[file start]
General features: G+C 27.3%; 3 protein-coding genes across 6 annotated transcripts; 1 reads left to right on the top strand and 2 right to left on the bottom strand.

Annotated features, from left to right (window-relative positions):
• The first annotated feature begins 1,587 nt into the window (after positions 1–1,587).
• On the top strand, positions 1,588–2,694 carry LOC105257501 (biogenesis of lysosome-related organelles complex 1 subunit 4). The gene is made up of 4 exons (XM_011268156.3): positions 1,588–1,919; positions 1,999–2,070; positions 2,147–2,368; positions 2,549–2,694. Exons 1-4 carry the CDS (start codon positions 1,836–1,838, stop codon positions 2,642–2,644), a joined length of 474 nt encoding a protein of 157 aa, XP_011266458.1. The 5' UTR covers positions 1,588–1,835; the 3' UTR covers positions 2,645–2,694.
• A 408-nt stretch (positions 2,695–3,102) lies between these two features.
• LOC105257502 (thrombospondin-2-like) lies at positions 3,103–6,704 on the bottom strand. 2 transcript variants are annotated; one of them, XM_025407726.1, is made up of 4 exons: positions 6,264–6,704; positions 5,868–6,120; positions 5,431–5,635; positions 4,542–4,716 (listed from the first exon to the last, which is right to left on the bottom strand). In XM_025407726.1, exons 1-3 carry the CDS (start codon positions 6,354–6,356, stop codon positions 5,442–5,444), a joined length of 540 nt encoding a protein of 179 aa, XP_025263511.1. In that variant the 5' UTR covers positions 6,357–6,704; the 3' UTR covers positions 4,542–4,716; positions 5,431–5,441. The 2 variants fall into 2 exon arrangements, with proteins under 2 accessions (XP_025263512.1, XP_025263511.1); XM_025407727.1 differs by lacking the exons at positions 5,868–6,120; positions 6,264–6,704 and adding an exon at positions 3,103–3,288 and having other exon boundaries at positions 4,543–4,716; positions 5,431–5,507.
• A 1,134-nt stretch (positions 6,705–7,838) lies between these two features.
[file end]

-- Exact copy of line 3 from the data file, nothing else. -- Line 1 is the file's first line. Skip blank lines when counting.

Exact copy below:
• The first annotated feature begins 1,587 nt into the window (after positions 1–1,587).